In minutes released Wednesday covering the central bank’s September meeting, the central bank said that “many participants noted that their economic outlook assumed additional fiscal support and that if future fiscal support was significantly smaller or arrived significantly later than they expected, the pace of the recovery could be slower than anticipated.”

Another sign of tepid economic activity arrived Thursday via the Labor Department’s weekly jobless claims report, which checked in at 840,000. Consensus economists expect to see another 820,000 new claims filed last week, up marginally from the prior week. However, continuing claims — a closely watched metric — fell unexpectedly to below 11 million.

Here were the main moves in markets as of 4:03 p.m. ET:

  • S&P 500 (^GSPC): +27.40 (+0.80%) to 3,446.85

  • Dow (^DJI): +122.11 (+0.43%) to 28,425.57

  • Nasdaq (^IXIC): +56.38 (+0.50%) to 11,420.98

  • Crude (CL=F): +$1.29 (+3.23%) to $41.24 a barrel

  • Gold (GC=F): +$7.00 (+0.37%) to $1,897.80 per ounce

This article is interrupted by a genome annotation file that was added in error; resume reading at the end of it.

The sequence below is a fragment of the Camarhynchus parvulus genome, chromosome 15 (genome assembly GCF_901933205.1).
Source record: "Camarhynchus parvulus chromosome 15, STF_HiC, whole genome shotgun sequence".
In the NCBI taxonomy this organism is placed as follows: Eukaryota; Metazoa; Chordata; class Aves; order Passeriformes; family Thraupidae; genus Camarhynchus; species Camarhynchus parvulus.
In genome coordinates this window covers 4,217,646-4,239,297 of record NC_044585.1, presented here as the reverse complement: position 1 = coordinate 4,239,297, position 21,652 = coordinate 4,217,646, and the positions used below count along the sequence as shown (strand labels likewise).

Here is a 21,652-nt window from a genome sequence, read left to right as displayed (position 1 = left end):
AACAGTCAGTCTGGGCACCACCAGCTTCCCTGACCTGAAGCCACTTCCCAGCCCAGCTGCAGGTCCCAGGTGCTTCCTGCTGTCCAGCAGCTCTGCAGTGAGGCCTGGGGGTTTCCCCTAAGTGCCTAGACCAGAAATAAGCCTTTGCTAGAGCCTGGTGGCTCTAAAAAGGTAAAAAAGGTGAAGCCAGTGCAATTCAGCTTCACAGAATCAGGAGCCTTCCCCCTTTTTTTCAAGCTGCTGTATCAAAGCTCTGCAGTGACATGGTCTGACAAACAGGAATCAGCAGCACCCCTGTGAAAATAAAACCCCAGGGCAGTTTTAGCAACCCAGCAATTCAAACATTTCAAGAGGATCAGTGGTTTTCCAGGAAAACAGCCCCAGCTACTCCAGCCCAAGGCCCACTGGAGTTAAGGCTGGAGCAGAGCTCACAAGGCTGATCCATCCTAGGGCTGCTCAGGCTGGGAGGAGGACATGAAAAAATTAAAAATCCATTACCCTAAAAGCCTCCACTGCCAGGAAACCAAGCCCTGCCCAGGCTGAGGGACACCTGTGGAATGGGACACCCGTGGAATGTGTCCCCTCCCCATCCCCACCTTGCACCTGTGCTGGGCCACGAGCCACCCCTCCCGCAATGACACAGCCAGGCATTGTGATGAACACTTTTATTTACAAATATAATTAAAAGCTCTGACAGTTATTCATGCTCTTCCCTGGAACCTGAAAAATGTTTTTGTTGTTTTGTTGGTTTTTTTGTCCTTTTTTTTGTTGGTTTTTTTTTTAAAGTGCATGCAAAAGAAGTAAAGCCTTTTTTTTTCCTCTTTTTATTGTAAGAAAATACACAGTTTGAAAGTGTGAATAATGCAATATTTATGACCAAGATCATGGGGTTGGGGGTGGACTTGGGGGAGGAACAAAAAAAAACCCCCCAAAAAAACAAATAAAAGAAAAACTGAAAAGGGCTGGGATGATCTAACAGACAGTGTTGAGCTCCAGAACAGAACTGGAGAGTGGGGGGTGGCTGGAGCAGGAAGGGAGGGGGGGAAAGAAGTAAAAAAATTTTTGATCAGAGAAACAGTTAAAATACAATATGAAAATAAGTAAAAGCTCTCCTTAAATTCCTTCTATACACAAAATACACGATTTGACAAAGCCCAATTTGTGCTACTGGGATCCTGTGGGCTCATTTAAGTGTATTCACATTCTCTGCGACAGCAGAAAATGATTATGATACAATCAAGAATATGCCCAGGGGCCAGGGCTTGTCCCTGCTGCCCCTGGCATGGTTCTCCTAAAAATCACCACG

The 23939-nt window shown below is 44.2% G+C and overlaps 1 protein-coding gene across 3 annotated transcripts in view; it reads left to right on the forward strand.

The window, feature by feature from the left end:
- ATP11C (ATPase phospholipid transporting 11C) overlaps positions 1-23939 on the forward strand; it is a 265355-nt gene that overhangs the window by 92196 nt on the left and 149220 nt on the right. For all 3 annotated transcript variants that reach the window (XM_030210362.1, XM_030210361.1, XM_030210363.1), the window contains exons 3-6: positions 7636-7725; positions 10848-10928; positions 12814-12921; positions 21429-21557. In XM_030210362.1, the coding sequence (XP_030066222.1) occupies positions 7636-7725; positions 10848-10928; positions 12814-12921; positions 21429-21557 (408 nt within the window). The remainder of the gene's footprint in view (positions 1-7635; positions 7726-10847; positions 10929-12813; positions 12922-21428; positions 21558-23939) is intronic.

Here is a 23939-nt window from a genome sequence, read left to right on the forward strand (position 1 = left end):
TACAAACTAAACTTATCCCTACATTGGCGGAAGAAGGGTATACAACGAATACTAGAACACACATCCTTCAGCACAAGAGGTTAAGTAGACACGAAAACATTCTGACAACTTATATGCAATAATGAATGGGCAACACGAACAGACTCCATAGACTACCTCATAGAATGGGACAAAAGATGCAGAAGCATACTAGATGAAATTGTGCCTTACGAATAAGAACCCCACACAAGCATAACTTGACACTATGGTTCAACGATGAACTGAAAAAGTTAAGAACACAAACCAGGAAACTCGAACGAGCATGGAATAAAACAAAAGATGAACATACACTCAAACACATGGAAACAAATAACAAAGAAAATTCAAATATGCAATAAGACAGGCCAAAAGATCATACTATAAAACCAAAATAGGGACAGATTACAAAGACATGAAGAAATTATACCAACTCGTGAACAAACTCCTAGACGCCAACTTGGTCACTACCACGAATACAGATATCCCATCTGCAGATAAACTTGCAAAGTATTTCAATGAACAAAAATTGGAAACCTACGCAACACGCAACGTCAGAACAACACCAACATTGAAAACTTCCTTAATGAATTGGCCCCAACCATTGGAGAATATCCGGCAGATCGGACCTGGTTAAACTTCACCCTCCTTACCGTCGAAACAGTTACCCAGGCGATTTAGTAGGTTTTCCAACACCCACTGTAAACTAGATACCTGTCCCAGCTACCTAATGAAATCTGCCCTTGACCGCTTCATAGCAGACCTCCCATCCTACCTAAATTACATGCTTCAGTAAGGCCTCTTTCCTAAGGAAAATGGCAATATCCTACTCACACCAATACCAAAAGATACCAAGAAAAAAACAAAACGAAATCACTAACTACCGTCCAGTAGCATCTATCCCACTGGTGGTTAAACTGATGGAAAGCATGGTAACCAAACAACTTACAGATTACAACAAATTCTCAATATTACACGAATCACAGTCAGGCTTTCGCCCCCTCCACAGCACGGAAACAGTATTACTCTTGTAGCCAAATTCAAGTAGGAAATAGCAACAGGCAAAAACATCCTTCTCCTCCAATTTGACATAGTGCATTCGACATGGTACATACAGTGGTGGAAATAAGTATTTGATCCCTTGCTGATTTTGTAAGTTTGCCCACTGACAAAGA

• 10-year Treasury (^TNX): -2 bps to yield 0.7650%

The three major indices added to gains Thursday afternoon, with the Dow increasing more than 100 points, or 0.4%. The Nasdaq advanced 0.6%, and the S&P 500 increased 0.7%.

The energy sector led gains in the blue-chip index, as U.S. crude oil prices rose more than 1.85% to more than $40 per barrel. The real estate and financials sectors also gained.

Here were the main moves in markets, as of 9:36 a.m. ET:

  • S&P 500 (^GSPC): +16.02 points (+0.47%) to 3,435.47

  • Dow (^DJI): +95.6 points (+0.34%) to 28,399.06

  • Nasdaq (^IXIC): +67.99 points (+0.59%) to 11,432.06

  • Crude (CL=F): +$1.07 (+2.68%) to $41.02 a barrel

  • Gold (GC=F): +$10.90 (+0.58%) to $1,901.70 per ounce